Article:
Quote:
Water is a completely different story though compaired to copper. And processors aren't made using copper, its silicon. So thats another diffferent story.

Is it? I mean, yes, light travels slower through silicon than it does through the air, and also not at the same speed than in copper. But it travels at the same speed than electricity, because, while the material's properties changed, the laws of physics are still in place.
Quote:
Do you know how fast light is? Our senses wouldn't even know the difference of how fast electricity and light are; they are both way too fast for us to differentiate. But I'm sure there is a measureable difference in speed between the two, they must travel at different speeds IMO.

My senses can't tell them apart or measure those speeds either, but my mind can tell you that electricity - as you'd call the electrical signal - travels <i>exactly</i> at the speed of light in the same material.

According to quantum field theory, photons - the particle version of light - are the messengers for what you'd know as the electric repulsion between electrons. They're therefore responsible for that "pushing" that happens inside the water pipe/hose or whatever... so the pushing happens at the speed the photons travel - also known as the speed of... <i>light</i>.

<font color=red><b>M</b></font color=red>ephistopheles<P ID="edit"><FONT SIZE=-1><EM>Edited by Mephistopheles on 07/28/03 02:39 PM.</EM></FONT></P>
Anonymous
a b à CPUs
July 28, 2003 5:45:14 PM

Any other question FallOutBoyTonto
heheh
July 28, 2003 5:54:47 PM

i got 1 that i am too lazy to research for...what is lights speed through air? Does temp. impact lights speed?

So easy to fry yet tastes so good...
Silicon: The other, other, other white meat :evil: 
July 28, 2003 6:16:55 PM

i know its 300,000,000 meters per second in vacuum, and slower in air,

"does temp affect speed?", yes, as it would change the air density
July 28, 2003 6:19:11 PM

but photons are non matter...so how would that effect it?

So easy to fry yet tastes so good...
Silicon: The other, other, other white meat :evil: 
July 28, 2003 6:24:24 PM

Quote:
I'm a physicist. Is that enough for you?

Not anywhere near enough! LOL, I've got a bit of education in physics too, although it isn't my life I'm sure I understand most of it. That's why I was so adament in what I'm trying to say.

Quote:
You don't think that, by "light", I mean that which you can actually see, do you?

Actually that's exactly what I was meaning. What I consider "light" is the visible spectrum of wavelength that human eyes see. Anything else, I would say exactly what it is, electromagnetic waves; not light. Thats what confused me.

Quote:
light travels slower through silicon than it does through the air, and also not at the same speed than in copper. But it travels at the same speed than electricity, because, while the material's properties changed, the laws of physics are still in place.

Yup, I agree with you there. But our differences are coming up now;

Quote:
but my mind can tell you that electricity - as you'd call the electrical signal - travels exactly at the speed of light in the same material.

This is the part were we are travelling down different roads. I've been talking about the speed of electrons, not the electrical signal. I like the analogy of the water in a tube; although when you push in at one end, the other end is coming out right away. That would be the speed of light if you measure the time it takes from the push in one end to the output on the other end. But that isn't the same particle that went out. I've been referring to the same particle, that would take way longer. Also, <A HREF="http://www.jimloy.com/physics/electric.htm" target="_new">this</A> explains what I'm saying very well. Maybe thats the proof that we are both right, just in different views.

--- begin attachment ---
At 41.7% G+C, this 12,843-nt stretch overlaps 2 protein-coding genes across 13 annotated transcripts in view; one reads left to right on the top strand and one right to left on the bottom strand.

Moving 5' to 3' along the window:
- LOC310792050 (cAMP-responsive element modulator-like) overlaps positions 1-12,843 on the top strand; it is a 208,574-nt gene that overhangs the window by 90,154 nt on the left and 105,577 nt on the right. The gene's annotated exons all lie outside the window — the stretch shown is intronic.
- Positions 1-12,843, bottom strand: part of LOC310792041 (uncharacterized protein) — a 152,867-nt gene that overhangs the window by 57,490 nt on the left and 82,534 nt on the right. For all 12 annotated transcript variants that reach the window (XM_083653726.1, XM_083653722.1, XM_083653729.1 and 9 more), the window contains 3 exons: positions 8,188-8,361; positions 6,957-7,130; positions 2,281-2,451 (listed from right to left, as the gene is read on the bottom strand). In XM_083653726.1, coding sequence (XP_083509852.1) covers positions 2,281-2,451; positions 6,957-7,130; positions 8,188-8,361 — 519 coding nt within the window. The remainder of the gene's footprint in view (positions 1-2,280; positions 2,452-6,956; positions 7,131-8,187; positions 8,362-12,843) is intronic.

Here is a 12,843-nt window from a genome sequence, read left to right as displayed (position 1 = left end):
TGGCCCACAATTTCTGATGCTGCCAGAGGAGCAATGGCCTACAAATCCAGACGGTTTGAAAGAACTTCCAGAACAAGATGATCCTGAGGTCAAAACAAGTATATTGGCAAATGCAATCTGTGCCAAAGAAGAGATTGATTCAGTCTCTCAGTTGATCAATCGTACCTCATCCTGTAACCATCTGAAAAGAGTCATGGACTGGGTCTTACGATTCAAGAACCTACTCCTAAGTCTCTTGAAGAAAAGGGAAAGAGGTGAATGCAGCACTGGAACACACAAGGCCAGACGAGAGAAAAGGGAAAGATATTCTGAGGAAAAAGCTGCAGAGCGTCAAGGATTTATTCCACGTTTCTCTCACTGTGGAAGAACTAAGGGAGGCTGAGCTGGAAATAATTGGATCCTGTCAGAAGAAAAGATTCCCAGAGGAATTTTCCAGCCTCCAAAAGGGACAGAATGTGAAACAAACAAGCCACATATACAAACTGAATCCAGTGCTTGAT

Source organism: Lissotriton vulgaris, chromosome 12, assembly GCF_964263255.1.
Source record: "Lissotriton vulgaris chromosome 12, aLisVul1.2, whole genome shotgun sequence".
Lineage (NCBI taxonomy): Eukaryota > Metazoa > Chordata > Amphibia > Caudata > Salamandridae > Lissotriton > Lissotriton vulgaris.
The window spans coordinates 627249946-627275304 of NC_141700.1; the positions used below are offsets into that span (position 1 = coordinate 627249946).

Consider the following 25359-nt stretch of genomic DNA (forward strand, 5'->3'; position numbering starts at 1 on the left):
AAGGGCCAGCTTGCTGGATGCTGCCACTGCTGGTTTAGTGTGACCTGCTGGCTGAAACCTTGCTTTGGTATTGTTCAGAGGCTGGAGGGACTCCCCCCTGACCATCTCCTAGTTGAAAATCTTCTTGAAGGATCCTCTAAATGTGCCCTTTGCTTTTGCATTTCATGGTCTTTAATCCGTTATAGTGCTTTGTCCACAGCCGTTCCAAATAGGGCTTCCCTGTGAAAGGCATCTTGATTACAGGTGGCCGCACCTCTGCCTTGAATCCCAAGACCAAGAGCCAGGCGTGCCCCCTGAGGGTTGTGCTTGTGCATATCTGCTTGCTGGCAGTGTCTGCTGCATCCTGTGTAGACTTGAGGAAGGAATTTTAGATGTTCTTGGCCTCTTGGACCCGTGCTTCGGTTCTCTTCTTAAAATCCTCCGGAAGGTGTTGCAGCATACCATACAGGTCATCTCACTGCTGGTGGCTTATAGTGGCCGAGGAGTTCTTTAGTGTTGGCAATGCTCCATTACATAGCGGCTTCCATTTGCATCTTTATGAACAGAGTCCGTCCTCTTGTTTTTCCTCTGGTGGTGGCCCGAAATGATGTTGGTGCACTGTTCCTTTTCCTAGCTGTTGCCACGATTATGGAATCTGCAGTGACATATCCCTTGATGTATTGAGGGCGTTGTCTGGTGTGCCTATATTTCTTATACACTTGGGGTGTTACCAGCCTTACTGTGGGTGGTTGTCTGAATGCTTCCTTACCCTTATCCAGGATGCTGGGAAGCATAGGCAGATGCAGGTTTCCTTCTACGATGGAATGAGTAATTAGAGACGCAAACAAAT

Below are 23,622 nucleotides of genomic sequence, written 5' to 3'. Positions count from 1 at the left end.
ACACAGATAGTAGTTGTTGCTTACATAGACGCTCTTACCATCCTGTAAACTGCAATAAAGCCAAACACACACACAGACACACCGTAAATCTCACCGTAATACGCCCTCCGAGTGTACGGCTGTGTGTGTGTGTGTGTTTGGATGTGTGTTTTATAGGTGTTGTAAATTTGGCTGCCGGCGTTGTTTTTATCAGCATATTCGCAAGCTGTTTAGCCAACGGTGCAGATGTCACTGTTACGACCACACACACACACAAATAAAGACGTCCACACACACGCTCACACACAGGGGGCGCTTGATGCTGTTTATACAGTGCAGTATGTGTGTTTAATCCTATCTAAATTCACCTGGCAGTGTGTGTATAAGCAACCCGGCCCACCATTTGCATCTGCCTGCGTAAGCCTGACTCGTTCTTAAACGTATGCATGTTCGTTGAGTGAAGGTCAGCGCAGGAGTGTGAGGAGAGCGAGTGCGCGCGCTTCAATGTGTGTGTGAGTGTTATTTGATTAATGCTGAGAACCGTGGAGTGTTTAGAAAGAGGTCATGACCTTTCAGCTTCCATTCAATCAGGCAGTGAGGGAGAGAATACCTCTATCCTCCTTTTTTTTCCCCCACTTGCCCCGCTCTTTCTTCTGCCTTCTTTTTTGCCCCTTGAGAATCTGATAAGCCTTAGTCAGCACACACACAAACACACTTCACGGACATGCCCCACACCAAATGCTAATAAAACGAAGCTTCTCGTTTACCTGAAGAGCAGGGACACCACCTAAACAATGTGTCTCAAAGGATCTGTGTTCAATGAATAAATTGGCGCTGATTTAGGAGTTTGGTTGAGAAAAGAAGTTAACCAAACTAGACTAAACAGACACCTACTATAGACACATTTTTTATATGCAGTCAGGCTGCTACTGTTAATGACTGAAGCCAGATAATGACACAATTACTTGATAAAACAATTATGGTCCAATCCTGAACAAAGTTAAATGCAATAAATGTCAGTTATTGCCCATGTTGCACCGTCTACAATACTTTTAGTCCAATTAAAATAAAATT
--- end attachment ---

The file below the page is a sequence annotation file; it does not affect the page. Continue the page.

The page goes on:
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July 28, 2003 6:37:30 PM

Light's speed through air is around 99,9% of the speed of light in vacuum, commonly called <i>c</i>.

The formula that controls this is a very, very simple one:

<b>v = c / n</b>, where
v: speed of light inside particular material
c: speed of light in vacuum
n: index of refraction (IOR) of that particular material (vacuum = 1)

Therefore, because air (at ordinary conditions) has an IOR of 1.00029, light will travel at 0.9997c through it, or 99.97% of the speed of light in vacuum.

A few other examples include water, in which light travels at around 0.75c (IOR 1.33) and diamond, in which light travels at only 0.41c (IOR 2.42). Diamond is, of course, a good example of how slowly light can go through a typical non-opaque material; however, several salts have IORs which are higher than diamond's IOR, even reaching numbers above 5 or so. Inside these materials, light will travel at less than 20% the speed it would have in vacuum.

Actually, I can find out the speed of light inside silicon for you people, if you like. It's a simple calculation, but I'll have to get the two fundamental magnetic and electric properties of silicon first. I'll look it up in some constants handbook...

Ooo, wait, there was one more question...
Quote:
Does temp. impact lights speed?

<i>Hey, good question.</i>Yes, temperature does make a difference, because it changes the fundamental properties of the materials. The exact relation between those two is not simple, however. Atmospheric Air in particular, however, will change a lot if heated... and as densities change, so does the IOR.

On hot days, cars sometimes have these heat halos (just as in desert illusions), don't they? That's because the density of the air changes inside that small turbulence, effectively altering the IOR along that bit of air and changing your perception of what lies beyond that bit of air - distorting your view.